Courtney Stefan made the most of her downtime during the pandemic. Her creative efforts helped earn her the title of Kolache Queen for the 26th Annual Hallettsville Kolache Fest.
The festival on Saturday will kick off with a 7:30 a.m. 5K run and walk and a 10 a.m. parade, both at Courthouse Square in Hallettsville. A “42” domino tournament will start at 8:15 a.m. at KC Hall. After the parade, about 11 a.m., the hall will become home to the rest of the festivities, including live music, food vendors, children’s games, a barbecue cook-off, car show, arts and crafts, a kolache-eating contest and kolache-baking demonstration.
Stefan, 34, a cattle nutritionist who has lived in Hallettsville since marrying her husband Trevor Brier about five years ago, generally has enjoyed baking since college. Yet, it was not until the long days of isolation created by COVID-19 that she began challenging herself to explore new, difficult-to-make recipes. She tackled time-consuming croissants and a host of different breads ranging from healthy protein, gluten-free to cheddar, bacon, jalapeno varieties.
“I start off with a generic bread recipe and add everything and the kitchen sink to it,” Stefan said.
However, kolaches are the baked goods for which she has gained recognition in Hallettsville’s annual Kolache Fest baking competition. Perfecting the recipe became a fun-filled family affair that brought out the inner child in Stefan. Stefan’s 4-year-old son, Dean Brier, enjoyed helping his mother bake the Czech pastries, while her 1-year-old son, Silas Brier, participated as resident pot-banger and taste-tester.
“It really was a lot of fun for our family. We have young children, and Dean, being 4, was all about it, invested in it, and excited about the kolaches he helped make,” Stefan said. “We worked on numbers and following instructions. He put a lot of work into it for a 4-year-old, and it was exciting for me to see how excited he was.”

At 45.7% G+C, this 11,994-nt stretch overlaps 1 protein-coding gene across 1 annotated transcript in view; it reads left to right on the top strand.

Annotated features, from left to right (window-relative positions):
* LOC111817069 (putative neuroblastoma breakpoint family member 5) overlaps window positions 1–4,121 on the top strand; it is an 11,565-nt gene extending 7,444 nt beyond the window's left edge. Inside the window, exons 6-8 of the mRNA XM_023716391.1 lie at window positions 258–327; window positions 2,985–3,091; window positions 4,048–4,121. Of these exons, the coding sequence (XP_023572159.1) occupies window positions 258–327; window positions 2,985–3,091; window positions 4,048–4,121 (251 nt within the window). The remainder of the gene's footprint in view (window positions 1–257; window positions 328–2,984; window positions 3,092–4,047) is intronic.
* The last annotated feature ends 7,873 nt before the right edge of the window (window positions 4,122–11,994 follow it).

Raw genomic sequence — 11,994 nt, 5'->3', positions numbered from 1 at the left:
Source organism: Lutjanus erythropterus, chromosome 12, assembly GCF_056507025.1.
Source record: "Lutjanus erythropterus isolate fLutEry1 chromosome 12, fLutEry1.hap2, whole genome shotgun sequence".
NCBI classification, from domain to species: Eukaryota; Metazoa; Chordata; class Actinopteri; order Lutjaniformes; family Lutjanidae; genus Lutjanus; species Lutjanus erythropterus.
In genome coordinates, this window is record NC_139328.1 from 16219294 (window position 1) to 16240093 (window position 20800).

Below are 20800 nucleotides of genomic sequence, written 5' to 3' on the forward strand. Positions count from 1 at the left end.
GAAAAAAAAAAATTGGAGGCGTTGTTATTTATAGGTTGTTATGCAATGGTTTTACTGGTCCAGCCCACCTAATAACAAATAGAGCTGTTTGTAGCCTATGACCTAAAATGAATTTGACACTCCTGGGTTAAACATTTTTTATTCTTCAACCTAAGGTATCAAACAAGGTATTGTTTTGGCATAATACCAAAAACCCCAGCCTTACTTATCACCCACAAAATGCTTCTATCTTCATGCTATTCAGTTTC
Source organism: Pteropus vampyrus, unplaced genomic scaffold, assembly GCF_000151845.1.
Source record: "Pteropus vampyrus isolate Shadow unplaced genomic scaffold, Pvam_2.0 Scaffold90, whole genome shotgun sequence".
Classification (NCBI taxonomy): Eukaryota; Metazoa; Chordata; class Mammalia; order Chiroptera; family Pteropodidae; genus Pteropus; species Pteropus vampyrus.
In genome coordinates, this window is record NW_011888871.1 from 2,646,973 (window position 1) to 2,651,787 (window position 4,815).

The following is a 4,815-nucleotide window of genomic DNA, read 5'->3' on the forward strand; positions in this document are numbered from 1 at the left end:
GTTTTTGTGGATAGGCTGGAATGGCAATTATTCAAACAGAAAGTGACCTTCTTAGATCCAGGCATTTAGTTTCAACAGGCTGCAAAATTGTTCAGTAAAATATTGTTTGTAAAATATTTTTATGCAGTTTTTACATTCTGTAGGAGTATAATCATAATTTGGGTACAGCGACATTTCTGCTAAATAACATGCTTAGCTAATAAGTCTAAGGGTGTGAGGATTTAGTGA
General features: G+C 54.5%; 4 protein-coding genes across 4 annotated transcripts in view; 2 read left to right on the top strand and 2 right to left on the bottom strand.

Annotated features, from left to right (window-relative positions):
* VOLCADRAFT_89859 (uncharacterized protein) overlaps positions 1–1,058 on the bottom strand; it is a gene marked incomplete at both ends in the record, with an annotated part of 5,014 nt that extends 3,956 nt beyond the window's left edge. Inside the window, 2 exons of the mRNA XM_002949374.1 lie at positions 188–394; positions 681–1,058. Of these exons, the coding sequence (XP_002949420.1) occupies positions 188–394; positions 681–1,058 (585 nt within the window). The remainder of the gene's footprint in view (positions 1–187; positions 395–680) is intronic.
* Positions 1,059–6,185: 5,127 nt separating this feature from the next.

As the 2021 Kolache Queen, Stefan will ride in the Kolache Fest parade and provide the kolache-baking demonstration during the festival. Dean, in his chef’s hat and apron, will accompany his mother in the parade and help her teach her culinary techniques to festival-goers.
Stefan found a kolache recipe in Texas Monthly a couple of years ago, and she modified and tweaked it until her dough reached the desired consistency and fluffiness. She assumed the Texas-oriented magazine would publish a recipe that remained true to the traditions of the pastries baked way back when.
To add her own twist, Stefan added cinnamon to her kolaches. She filled the well in the center of the fluffy pastry with cinnamon-infused cream cheese and lemon-raspberry preserves, which she made from scratch. She hoped her lemon and cinnamon touches would help her pastries stand out without being too radically different. She sprinkled homemade streusel on top for the perfect “not too sweet and not too tart” pastries.
During the trial-and-error phase of her kolache-baking extravaganza, Stefan worked to perfect the bread-to-filling ratio because the perfect balance of the fluffy bread to the creamy filling is important to the overall taste of the pastry. Many members of the community reaped the benefits of her labor with kolache deliveries that she said did not look as pretty as they tasted.
“I was lucky to have enough time to learn to capture a lot of tricks of the trade from past generations and to be able to spread happiness, joy and smiles to people with the amount of baking done in our house during the pandemic. It was a lot of fun to spread it around our little community,” Stefan said. “I was able to use my time wisely, learn a new skill, and learn from past generations about a highly traditional recipe.”
Stefan and three other contestants each submitted a dozen homemade kolaches to the Hallettsville Chamber of Commerce for a chance to be Kolache Queen.
Glenna Brown Sims, one of the kolache judges, called Stefan’s bread-to-filling ratio “perfect.” The judges examined the pastries for taste, texture and presentation.
“We look for a lighter, airy dough — not heavy or dense — and hers was perfect in that respect, too,” Sims said. “She did not use typical everyday flavors. She used a lot of imagination, and we really liked that.”
Sims said that baking kolaches brings people together, and the Kolache Fest is special for this reason.
“Kolaches are not made in small batches. They are so labor-intensive. You need a couple of people to bake them, and that’s why they are so popular in the Czech culture,” Sims said. “When I think of kolaches, I think of family and quality time spent together, and it’s very endearing.”